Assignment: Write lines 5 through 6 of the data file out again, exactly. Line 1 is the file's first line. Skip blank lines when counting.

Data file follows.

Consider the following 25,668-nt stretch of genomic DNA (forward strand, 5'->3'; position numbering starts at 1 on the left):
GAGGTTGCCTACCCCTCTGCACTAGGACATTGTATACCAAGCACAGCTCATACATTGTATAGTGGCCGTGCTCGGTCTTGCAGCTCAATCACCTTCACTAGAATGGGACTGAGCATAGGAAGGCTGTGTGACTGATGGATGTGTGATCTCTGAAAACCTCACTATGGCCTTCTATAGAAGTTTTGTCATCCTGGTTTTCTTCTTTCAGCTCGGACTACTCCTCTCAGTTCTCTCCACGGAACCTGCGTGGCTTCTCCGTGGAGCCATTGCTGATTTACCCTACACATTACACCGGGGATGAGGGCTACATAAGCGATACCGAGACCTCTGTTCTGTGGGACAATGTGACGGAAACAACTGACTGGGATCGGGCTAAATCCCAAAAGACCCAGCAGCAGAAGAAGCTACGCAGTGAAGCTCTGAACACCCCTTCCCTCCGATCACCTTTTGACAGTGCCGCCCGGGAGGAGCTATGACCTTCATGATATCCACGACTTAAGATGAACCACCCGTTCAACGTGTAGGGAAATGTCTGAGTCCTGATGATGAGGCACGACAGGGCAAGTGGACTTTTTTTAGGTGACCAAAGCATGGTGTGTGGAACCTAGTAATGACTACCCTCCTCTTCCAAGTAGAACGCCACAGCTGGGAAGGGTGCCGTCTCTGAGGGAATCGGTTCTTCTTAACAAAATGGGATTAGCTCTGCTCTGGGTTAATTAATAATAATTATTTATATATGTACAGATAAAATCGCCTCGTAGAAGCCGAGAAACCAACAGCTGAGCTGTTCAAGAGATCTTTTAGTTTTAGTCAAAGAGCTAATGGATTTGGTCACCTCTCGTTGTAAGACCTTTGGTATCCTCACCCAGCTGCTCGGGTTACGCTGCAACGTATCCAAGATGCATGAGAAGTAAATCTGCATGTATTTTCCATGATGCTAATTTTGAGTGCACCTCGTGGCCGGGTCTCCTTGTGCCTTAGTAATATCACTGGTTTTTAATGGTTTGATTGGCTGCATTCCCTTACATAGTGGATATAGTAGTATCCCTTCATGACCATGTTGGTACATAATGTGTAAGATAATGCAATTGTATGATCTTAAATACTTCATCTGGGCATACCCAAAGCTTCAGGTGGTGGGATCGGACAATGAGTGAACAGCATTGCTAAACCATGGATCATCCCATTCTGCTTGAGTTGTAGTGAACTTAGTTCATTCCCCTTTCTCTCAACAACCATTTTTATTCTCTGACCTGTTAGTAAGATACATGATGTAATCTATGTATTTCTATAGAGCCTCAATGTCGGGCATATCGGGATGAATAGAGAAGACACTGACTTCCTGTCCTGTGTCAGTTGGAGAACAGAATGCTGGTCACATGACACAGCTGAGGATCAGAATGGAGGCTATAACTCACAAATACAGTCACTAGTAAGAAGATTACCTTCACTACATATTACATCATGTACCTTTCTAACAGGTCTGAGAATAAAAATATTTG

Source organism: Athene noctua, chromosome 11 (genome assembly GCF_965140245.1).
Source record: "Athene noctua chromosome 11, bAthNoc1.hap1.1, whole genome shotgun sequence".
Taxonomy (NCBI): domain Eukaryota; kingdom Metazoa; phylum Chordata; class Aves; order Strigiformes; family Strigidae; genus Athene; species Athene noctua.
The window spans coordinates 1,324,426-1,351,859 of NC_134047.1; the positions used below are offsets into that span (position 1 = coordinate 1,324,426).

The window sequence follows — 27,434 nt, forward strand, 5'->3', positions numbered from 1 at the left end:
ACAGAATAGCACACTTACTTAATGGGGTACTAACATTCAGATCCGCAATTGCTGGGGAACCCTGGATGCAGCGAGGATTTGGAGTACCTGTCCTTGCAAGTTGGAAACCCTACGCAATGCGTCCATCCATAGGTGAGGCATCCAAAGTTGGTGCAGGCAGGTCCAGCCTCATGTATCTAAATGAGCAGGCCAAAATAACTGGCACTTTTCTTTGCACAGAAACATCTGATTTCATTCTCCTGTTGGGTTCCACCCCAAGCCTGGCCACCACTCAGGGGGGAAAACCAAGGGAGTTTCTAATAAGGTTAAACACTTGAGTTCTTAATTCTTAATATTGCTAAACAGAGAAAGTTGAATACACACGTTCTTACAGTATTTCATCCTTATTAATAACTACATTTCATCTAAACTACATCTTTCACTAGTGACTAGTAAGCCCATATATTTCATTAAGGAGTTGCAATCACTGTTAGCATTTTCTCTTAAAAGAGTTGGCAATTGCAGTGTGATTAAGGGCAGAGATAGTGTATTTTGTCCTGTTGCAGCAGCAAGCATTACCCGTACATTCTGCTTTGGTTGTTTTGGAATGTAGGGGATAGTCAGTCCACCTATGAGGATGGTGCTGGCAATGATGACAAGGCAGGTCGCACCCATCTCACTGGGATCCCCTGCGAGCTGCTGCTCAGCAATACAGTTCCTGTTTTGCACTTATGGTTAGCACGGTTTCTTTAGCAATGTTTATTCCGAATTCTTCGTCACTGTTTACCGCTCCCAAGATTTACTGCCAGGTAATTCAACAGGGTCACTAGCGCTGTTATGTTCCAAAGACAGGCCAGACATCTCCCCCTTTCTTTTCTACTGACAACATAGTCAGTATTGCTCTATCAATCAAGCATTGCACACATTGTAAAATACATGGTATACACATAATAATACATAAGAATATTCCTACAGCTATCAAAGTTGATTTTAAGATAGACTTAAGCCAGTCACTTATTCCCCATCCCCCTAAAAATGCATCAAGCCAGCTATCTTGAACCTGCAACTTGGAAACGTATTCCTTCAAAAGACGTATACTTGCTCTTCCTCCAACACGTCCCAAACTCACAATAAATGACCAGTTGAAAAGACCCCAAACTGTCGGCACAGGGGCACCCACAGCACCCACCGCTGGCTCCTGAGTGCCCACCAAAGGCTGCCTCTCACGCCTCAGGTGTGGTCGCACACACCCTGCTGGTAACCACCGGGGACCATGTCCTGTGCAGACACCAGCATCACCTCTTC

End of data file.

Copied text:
Taxonomy (NCBI): domain Eukaryota; kingdom Metazoa; phylum Chordata; class Aves; order Strigiformes; family Strigidae; genus Athene; species Athene noctua.
The window spans coordinates 1,324,426-1,351,859 of NC_134047.1; the positions used below are offsets into that span (position 1 = coordinate 1,324,426).